Letter from Cruikshank, Robert

Soldier: Cruikshank, Robert
Allegiance: Union
Unit/Service Branch: 123rd Infantry
Home State: New York
Date Written: Tuesday, May 12th, 1863
Location: Camp near Stafford Court House, VA
Correspondence Type: Letter
Subjects: Battlefield, Camp Life, Daily Life, Eastern Theater, Family, Suffering, Wife/Girlfriend
 

Dear Wife,-

I have received tonight your very dear letter of the 8th inst. and it does my heart good at such time as this to hear from you and Ella and to have you say that you have made up your mind not to worry about me. You are getting very sensible. And why should we worry? If we have any confidence in God's protecting care, we will not fear what man can do unto us if we put our whole trust in Him. When I was in danger I prayed to God and He delivered me out of the hand of the enemy, and has brought me to a safe place.

In your letter you say that Mrs. McDougall said that the Colonel told her that I would not go into a fight on account of not being mustered into the United States service. It is very true that I was under no obligation to go as I hold my discharge as a private soldier and have not been mustered in as a Lieutenant. I hold only a Commission in the State of New York and in the state alone can I be made to take up arms. No one has any authority over me here. Captain Crary and Lieutenant Culver both advised me not to go into the battle. I told them I should go. I considered it my duty to go. It was my duty to go with those men who went out into the service with me and I should look after them. The men of the Regiment knew nothing of my not being mustered in but I would have been thought a coward by all of them. I went into the service because I thought it my duty, and it was no time to shirk it then when danger came. It was at a time when my services were most needed. I do not and I think I never shall regret taking part in the Battle of Chancellorsville. I can hold up my head and look anybody in the face. No one can point his finger at me and say or even think, "Coward." I would rather have lost a limb than not have taken part in the battle. I know of three officers who did not and now their men do not respect them. and what would people at home have said?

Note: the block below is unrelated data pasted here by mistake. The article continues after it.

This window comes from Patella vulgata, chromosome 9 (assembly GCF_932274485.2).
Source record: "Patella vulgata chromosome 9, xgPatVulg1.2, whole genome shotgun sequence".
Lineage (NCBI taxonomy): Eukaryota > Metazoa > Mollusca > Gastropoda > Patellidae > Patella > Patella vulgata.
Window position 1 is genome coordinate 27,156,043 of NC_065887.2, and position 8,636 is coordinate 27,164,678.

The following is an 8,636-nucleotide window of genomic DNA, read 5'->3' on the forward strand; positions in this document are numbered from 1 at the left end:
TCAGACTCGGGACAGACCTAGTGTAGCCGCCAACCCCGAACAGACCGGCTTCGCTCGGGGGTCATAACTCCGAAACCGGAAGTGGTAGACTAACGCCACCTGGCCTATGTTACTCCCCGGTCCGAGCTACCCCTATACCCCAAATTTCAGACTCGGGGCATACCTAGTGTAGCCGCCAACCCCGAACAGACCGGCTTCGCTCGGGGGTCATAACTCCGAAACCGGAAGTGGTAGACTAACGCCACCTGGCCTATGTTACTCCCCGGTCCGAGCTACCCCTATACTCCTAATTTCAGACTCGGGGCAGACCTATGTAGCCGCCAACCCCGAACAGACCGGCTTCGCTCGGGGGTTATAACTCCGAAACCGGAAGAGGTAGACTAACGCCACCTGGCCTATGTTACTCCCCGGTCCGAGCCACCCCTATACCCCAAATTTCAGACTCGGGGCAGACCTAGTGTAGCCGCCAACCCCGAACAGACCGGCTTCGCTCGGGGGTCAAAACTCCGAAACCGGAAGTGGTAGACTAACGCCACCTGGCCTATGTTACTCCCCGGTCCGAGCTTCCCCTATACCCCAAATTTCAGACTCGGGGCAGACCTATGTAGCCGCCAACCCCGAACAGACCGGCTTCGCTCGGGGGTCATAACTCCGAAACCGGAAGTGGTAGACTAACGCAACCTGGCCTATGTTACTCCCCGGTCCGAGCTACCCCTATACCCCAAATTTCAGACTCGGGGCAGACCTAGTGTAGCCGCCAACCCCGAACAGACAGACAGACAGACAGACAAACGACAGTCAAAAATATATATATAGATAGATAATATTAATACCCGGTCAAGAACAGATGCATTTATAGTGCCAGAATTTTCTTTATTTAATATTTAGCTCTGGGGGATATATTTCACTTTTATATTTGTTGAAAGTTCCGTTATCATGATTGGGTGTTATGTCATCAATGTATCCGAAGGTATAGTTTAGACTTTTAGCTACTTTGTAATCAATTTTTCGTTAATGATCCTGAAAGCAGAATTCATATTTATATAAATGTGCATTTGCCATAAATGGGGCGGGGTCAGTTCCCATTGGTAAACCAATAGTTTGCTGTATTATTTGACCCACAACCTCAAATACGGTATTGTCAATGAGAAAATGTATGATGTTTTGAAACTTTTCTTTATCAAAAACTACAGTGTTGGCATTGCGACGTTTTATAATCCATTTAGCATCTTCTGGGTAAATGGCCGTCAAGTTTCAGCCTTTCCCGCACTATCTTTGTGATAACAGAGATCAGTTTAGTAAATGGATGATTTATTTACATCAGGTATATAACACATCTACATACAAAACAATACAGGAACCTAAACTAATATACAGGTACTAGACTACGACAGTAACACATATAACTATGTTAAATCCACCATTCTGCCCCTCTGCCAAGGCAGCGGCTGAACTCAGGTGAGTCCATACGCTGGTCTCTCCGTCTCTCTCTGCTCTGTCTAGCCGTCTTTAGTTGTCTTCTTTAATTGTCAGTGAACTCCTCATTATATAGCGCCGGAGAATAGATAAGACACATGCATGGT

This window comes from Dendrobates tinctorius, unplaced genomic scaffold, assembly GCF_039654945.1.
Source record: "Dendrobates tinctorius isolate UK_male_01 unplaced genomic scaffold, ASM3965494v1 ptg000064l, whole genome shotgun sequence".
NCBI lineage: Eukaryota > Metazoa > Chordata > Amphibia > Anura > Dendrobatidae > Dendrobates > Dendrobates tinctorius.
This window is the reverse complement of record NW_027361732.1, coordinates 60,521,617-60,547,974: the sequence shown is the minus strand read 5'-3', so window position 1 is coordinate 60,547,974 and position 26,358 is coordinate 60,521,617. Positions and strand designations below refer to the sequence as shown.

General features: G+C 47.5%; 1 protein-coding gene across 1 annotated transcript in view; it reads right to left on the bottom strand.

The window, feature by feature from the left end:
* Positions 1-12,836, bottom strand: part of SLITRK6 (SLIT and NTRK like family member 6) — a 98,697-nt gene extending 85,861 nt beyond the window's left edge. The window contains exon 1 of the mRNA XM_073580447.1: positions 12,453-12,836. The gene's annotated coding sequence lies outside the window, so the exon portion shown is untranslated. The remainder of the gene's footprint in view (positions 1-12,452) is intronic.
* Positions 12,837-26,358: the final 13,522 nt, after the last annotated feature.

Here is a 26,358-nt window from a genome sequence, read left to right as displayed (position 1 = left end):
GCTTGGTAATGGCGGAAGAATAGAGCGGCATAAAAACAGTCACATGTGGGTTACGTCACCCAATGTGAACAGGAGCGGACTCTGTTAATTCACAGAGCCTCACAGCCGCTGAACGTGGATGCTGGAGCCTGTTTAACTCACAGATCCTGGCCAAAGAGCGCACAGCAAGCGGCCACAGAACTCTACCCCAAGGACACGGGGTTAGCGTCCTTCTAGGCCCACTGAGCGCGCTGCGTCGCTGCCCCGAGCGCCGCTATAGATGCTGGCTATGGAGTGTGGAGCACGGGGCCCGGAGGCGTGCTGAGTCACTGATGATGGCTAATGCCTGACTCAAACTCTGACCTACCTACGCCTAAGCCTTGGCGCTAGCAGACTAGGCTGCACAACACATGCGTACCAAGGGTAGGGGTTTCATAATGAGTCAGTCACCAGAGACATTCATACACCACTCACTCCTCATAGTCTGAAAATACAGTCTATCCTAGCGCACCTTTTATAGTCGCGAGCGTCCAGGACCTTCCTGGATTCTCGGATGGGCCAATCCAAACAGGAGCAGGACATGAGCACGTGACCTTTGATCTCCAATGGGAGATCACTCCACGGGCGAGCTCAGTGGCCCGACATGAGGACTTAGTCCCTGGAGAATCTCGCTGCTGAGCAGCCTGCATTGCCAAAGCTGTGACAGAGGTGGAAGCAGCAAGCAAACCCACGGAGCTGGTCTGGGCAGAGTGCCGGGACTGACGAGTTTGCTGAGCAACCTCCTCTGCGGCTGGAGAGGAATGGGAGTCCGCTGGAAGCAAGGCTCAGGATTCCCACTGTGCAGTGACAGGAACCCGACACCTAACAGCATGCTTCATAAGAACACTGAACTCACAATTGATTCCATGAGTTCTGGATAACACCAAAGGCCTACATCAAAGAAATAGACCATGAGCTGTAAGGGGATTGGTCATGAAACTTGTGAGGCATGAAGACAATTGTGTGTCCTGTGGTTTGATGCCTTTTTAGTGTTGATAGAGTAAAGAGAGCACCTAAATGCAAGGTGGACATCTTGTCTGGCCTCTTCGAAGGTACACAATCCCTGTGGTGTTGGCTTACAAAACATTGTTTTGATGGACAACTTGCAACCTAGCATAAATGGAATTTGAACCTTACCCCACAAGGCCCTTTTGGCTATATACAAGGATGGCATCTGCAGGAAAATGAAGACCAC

I do not know where brother Will is. I have not heard from him since Dr. Kennedy removed the ball. I hope he is doing well. If you know where he is write me all about him. I miss him so much, also the other fifteen men.

We have done but little fatigue duty since our return. I have been working on the reports of the Company and of the loss in the battle. Our Company had three men killed, eleven wounded and two missing,- we suppose taken prisoners.

Write often to,

Your affectionate husband,

R. Cruikshank


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